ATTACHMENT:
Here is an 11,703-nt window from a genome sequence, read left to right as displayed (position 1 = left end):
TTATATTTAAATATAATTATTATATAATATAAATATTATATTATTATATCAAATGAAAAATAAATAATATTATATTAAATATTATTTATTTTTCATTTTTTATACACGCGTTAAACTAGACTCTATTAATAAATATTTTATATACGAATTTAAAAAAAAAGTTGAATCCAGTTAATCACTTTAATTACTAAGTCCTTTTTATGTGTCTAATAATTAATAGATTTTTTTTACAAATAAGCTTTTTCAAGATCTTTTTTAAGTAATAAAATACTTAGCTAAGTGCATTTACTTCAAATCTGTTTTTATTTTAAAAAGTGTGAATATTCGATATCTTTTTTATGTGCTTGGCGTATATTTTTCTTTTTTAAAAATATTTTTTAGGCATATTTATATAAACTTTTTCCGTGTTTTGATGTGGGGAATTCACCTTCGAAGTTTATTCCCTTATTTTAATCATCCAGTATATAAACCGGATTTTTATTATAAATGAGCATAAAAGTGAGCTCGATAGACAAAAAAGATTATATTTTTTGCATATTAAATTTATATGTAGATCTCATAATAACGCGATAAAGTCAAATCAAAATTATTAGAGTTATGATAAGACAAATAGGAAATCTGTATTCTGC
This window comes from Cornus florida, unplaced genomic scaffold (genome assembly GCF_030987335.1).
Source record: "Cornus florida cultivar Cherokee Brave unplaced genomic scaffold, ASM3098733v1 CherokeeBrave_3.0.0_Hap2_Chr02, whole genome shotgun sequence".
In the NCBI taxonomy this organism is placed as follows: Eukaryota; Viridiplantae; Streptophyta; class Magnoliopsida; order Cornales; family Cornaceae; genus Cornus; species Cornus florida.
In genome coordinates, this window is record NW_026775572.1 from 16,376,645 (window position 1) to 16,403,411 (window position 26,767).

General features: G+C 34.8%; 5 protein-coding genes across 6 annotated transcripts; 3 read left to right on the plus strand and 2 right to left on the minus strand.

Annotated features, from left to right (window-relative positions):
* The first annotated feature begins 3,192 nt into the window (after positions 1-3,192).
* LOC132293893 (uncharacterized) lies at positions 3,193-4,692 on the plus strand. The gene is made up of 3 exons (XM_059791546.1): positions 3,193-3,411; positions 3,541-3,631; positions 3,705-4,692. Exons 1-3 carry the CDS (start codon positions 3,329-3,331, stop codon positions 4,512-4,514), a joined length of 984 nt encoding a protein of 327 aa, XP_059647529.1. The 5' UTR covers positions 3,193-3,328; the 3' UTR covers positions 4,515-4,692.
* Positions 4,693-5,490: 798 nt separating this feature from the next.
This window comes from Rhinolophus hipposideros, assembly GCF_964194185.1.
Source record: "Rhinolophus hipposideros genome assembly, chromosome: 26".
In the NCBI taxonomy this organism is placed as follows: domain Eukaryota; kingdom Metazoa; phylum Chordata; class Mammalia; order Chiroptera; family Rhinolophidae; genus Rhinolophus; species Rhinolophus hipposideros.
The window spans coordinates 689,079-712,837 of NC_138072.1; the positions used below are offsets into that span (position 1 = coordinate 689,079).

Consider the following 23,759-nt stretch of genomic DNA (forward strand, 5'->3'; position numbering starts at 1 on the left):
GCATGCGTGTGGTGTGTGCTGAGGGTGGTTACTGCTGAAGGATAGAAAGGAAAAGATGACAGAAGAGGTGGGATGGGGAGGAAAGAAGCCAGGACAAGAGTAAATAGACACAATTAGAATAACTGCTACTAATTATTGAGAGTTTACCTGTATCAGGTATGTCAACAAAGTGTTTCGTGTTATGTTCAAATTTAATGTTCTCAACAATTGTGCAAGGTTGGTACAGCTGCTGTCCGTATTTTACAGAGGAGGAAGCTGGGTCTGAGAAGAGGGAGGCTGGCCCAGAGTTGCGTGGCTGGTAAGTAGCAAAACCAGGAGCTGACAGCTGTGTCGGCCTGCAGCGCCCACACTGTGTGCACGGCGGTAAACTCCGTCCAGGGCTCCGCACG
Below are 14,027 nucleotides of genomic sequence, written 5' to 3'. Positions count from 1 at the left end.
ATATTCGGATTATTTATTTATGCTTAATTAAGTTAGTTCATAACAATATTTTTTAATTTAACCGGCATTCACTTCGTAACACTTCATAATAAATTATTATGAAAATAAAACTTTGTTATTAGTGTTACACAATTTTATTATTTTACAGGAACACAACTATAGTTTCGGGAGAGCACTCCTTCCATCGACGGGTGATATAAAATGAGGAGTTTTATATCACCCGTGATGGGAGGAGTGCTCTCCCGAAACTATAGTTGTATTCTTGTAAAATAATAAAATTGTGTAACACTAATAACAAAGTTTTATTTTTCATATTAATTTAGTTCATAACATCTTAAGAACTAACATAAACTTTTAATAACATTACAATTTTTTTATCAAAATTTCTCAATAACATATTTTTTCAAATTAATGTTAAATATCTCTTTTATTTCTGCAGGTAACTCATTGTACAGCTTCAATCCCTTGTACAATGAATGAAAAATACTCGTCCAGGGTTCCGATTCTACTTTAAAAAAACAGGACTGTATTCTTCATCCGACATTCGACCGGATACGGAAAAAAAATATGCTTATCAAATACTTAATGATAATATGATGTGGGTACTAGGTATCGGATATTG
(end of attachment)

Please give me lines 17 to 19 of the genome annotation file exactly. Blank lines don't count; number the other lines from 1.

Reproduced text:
GCATGCGTGTGGTGTGTGCTGAGGGTGGTTACTGCTGAAGGATAGAAAGGAAAAGATGACAGAAGAGGTGGGATGGGGAGGAAAGAAGCCAGGACAAGAGTAAATAGACACAATTAGAATAACTGCTACTAATTATTGAGAGTTTACCTGTATCAGGTATGTCAACAAAGTGTTTCGTGTTATGTTCAAATTTAATGTTCTCAACAATTGTGCAAGGTTGGTACAGCTGCTGTCCGTATTTTACAGAGGAGGAAGCTGGGTCTGAGAAGAGGGAGGCTGGCCCAGAGTTGCGTGGCTGGTAAGTAGCAAAACCAGGAGCTGACAGCTGTGTCGGCCTGCAGCGCCCACACTGTGTGCACGGCGGTAAACTCCGTCCAGGGCTCCGCACG
Below are 14,027 nucleotides of genomic sequence, written 5' to 3'. Positions count from 1 at the left end.
ATATTCGGATTATTTATTTATGCTTAATTAAGTTAGTTCATAACAATATTTTTTAATTTAACCGGCATTCACTTCGTAACACTTCATAATAAATTATTATGAAAATAAAACTTTGTTATTAGTGTTACACAATTTTATTATTTTACAGGAACACAACTATAGTTTCGGGAGAGCACTCCTTCCATCGACGGGTGATATAAAATGAGGAGTTTTATATCACCCGTGATGGGAGGAGTGCTCTCCCGAAACTATAGTTGTATTCTTGTAAAATAATAAAATTGTGTAACACTAATAACAAAGTTTTATTTTTCATATTAATTTAGTTCATAACATCTTAAGAACTAACATAAACTTTTAATAACATTACAATTTTTTTATCAAAATTTCTCAATAACATATTTTTTCAAATTAATGTTAAATATCTCTTTTATTTCTGCAGGTAACTCATTGTACAGCTTCAATCCCTTGTACAATGAATGAAAAATACTCGTCCAGGGTTCCGATTCTACTTTAAAAAAACAGGACTGTATTCTTCATCCGACATTCGACCGGATACGGAAAAAAAATATGCTTATCAAATACTTAATGATAATATGATGTGGGTACTAGGTATCGGATATTG